Lexington’s Division of Environmental Services is offering a new way for the public to relax and enjoy nature: through the eyes of artists. The Paint By Nature: Trees exhibit offers 59 depictions of notable Lexington trees by 43 artists in an online gallery, found at lexingtonky.gov/pbn2020. Virtual exhibition visitors are able to vote for their favorite work.
The inspiration for this year’s Paint by Nature is trees. Artists, both amateur and professional, were invited to select from 23 trees throughout the city.
The purpose of this year’s Paint by Nature showcase is to highlight the importance of "right tree, right place" and to inspire Fayette County residents to take these guidelines into consideration when planting their own trees. Different species of trees do well in different types of environments. Planted in the right place, a tree can thrive for a lifetime.
“The importance of planting the right tree in the right place is multifold. It’s important for the homeowner so they aren’t wasting their money and time spent nurturing a tree, and it’s important for the tree so it can live its full life,” said Heather Wilson, LFUCG Arborist. “When you’re planting a tree, take into consideration how it grows naturally: its light, space and moisture requirements. Knowing what your trees require to grow will help you have the healthiest tree you can get.”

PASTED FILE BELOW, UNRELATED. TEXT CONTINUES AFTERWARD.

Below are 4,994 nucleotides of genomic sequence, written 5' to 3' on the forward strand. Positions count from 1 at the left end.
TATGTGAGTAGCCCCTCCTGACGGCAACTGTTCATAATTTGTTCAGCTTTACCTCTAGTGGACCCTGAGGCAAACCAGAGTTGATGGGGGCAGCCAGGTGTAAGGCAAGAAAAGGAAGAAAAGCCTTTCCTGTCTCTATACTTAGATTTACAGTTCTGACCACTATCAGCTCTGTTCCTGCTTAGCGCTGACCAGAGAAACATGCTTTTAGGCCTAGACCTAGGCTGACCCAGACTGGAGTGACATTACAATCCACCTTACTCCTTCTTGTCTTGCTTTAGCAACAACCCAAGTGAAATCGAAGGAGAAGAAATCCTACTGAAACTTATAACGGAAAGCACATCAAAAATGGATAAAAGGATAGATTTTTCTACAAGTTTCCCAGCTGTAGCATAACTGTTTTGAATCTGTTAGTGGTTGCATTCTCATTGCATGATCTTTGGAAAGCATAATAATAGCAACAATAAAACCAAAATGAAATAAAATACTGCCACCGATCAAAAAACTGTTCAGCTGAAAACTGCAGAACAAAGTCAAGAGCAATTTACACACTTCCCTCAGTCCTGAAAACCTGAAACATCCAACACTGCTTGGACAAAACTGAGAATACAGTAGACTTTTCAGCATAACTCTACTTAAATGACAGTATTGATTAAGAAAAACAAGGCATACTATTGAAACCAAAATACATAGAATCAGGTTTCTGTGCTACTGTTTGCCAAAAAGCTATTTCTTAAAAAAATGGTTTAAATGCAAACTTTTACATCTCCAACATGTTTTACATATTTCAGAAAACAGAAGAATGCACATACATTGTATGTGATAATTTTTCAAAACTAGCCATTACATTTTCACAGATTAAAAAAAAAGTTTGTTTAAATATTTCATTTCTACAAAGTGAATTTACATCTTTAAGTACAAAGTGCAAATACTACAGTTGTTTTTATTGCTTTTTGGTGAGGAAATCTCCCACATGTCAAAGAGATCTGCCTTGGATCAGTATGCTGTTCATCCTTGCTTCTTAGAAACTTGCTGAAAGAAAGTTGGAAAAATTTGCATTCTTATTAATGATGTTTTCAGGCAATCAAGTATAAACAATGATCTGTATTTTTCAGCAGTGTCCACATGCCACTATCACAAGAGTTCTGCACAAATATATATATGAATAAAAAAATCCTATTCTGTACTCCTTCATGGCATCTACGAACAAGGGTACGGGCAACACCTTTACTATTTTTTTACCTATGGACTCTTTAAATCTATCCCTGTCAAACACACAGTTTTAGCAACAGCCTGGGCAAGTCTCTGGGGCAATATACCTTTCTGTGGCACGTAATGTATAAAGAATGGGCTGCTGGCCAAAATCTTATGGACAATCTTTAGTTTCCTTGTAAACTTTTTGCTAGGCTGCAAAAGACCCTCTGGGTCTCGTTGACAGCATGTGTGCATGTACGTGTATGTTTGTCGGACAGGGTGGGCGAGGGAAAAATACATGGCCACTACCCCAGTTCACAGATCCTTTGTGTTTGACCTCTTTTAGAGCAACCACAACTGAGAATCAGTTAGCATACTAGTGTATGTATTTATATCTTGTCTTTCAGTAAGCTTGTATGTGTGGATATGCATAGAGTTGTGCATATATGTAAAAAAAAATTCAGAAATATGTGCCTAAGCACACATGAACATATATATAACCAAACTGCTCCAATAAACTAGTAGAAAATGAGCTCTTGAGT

Works in the exhibit are available for purchase; a portion of the proceeds will go to the Hickman Creek Conservancy.
The Paint by Nature: Trees exhibit is located in the upstairs community gallery of the Pam Miller Downtown Arts Center through Friday, February 26. However, since the Pam Miller Downtown Arts Center is closed until further notice due to red zone status of COVID-19, the gallery is only virtual at this time.
This marks the third year for the Paint by Nature series, with a different area of emphasis highlighted each year. The inaugural year focused on local greenways and streamside restoration projects, and 2019 featured native plants in medians, easements and mailbox strips.
For more information, including photos of the artwork and a map of the trees used for inspiration, visit lexingtonky.gov/pbn2020.
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